Tell 'em I sent you.

Thursday, June 07, 2007

50th post: a protest moment

Nowadays they'd call this an incitement to terrorism.

•Barbara Dane and the Chambers Brothers: It Isn't Nice (via RapidShare)

Barbara Dane home eMusic

Wednesday, June 06, 2007

Notes from Banjo Underground

Here's a nice find: when Uncle Dave Macon died, he left a hole in the shape of John Hartford, which John Hartford nicely filled. When John Hartford died a few years ago, his hole was shaped like Chris "Old Man" Luedecke.

Old Man Luedecke's album Hinterland fills a void you might not have known existed – the need for you to own an album of solo singer-songwriter banjo tunes. Alternately tender and goofy, poignant and hilarious — and sometimes all that simultaneously — Luedecke's songs are surprisingly good. You're expecting novelty tunes, you get spicy rice and potatoes. These suckers are good for you, and tasty to boot. Dig it!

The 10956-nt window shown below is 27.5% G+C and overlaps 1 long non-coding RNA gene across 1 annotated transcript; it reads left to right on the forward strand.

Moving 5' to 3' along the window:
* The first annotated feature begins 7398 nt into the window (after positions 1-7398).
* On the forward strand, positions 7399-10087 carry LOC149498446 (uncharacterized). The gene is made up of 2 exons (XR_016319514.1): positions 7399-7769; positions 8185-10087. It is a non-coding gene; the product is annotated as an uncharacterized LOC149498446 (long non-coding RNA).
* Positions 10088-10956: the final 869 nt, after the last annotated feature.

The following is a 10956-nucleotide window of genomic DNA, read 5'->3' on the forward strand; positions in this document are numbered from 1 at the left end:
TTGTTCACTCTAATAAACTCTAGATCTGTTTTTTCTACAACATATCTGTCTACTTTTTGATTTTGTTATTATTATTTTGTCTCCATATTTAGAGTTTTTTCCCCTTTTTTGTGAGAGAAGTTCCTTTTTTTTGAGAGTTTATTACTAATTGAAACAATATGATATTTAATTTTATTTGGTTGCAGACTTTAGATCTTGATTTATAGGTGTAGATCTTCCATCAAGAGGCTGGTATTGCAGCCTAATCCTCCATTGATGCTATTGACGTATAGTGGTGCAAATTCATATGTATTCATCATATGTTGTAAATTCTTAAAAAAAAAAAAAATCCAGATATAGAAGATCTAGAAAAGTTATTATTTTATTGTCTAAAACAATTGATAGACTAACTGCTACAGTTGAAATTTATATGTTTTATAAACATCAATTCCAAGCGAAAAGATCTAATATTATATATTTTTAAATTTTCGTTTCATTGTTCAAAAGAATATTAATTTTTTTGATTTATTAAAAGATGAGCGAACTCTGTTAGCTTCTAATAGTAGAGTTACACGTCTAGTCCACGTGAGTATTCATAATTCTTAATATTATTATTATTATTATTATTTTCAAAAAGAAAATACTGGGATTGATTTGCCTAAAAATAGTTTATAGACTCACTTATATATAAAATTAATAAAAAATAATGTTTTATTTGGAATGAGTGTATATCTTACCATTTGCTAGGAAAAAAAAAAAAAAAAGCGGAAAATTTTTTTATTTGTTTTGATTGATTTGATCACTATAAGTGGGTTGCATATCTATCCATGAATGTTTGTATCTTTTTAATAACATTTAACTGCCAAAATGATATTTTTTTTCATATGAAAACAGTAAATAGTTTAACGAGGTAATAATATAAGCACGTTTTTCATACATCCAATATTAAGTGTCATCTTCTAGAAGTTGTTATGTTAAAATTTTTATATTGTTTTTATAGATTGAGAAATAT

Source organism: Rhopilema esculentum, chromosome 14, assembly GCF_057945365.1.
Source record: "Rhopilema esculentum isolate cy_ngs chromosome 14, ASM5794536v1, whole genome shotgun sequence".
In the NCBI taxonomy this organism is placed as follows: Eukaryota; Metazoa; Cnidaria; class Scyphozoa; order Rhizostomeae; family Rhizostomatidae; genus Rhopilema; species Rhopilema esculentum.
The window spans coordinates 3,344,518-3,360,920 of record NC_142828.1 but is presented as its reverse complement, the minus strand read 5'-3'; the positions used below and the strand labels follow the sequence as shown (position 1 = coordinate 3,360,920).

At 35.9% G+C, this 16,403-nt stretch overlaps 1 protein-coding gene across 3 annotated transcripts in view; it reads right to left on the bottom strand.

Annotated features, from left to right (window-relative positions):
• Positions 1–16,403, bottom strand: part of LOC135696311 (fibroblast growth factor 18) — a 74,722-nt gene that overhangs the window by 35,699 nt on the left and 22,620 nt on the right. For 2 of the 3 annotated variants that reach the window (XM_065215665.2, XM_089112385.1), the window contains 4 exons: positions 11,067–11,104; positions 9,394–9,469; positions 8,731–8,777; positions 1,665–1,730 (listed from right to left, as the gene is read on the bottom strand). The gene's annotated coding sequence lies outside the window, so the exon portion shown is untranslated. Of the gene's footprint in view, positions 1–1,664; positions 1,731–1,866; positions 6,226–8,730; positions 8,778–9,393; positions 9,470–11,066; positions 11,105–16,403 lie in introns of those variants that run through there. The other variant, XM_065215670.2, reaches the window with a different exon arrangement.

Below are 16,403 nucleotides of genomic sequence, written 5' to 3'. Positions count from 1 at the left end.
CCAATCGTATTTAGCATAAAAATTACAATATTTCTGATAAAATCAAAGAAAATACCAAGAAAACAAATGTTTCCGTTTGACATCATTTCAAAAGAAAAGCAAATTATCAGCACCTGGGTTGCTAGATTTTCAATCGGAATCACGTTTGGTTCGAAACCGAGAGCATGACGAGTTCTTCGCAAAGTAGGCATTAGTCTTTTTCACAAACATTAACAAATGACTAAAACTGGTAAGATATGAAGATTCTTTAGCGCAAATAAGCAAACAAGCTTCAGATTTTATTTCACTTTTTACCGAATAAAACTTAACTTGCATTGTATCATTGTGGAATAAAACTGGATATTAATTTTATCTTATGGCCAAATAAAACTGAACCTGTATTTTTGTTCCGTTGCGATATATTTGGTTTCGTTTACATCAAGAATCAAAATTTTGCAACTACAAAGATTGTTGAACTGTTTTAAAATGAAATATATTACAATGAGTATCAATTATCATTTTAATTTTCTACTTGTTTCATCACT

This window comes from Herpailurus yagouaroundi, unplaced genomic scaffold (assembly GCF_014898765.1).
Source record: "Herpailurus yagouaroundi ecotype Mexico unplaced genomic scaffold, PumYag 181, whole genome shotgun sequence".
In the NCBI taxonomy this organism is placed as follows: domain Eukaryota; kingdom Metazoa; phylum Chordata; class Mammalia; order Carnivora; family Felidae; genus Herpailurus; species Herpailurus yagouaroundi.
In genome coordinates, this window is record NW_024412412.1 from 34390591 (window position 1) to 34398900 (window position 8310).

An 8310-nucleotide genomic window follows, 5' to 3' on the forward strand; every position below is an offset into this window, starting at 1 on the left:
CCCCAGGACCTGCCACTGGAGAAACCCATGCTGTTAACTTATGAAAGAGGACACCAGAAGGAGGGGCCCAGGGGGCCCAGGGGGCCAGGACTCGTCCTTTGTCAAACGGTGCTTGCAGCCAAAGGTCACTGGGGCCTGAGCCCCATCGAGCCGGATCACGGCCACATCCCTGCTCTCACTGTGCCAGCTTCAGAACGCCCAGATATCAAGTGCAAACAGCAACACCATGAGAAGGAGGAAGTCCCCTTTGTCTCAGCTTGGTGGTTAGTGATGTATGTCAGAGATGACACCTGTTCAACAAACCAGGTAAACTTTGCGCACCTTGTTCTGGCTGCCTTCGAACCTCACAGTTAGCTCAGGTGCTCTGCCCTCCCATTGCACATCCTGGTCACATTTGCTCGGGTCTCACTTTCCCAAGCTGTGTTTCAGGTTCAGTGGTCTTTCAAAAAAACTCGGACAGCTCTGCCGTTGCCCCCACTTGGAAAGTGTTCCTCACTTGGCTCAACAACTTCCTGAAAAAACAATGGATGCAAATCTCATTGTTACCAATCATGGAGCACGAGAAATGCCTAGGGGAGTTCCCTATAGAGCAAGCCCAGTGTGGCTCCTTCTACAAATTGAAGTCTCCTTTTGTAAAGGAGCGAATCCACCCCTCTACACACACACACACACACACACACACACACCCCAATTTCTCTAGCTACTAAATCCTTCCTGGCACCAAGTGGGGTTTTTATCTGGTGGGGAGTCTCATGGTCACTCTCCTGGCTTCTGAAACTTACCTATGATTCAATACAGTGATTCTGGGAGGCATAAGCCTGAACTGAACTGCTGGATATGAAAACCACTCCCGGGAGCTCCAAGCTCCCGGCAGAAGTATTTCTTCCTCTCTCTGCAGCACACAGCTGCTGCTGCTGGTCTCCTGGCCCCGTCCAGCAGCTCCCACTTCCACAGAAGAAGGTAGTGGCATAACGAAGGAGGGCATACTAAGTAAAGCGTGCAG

• Old Man Luedecke: I Quit My Job (via RapidShare)
• Old Man Luedecke: Joy of Cooking (via RapidShare)

Old Man Luedecke home radio 3 myspace

Hinterland available through eMusic's 25 free MP3 offer

Monday, June 04, 2007


Double ewe tea eph?!


[from the online etymological dictionary]

1896, Amer.Eng. from feist "small dog," from fice, fist Amer.Eng. 1805 "small dog," short for fysting curre "stinking cur," attested from 1529, from M.E. fysten "break wind" (1440), related to O.E. fisting "stink."
The 1811 slang dictionary defines
fice as "a small windy escape backwards, more obvious to the nose than ears; frequently by old ladies charged on their lap-dogs." Cf. also Dan. fise "to blow, to fart," and obs. Eng. askefise, lit. "fire-blower, ash-blower," from O.N., used in M.E. for a kind of bellows, but orig. "a term of reproach among northern nations for an unwarlike fellow who stayed at home in the chimney corner" [O.E.D.]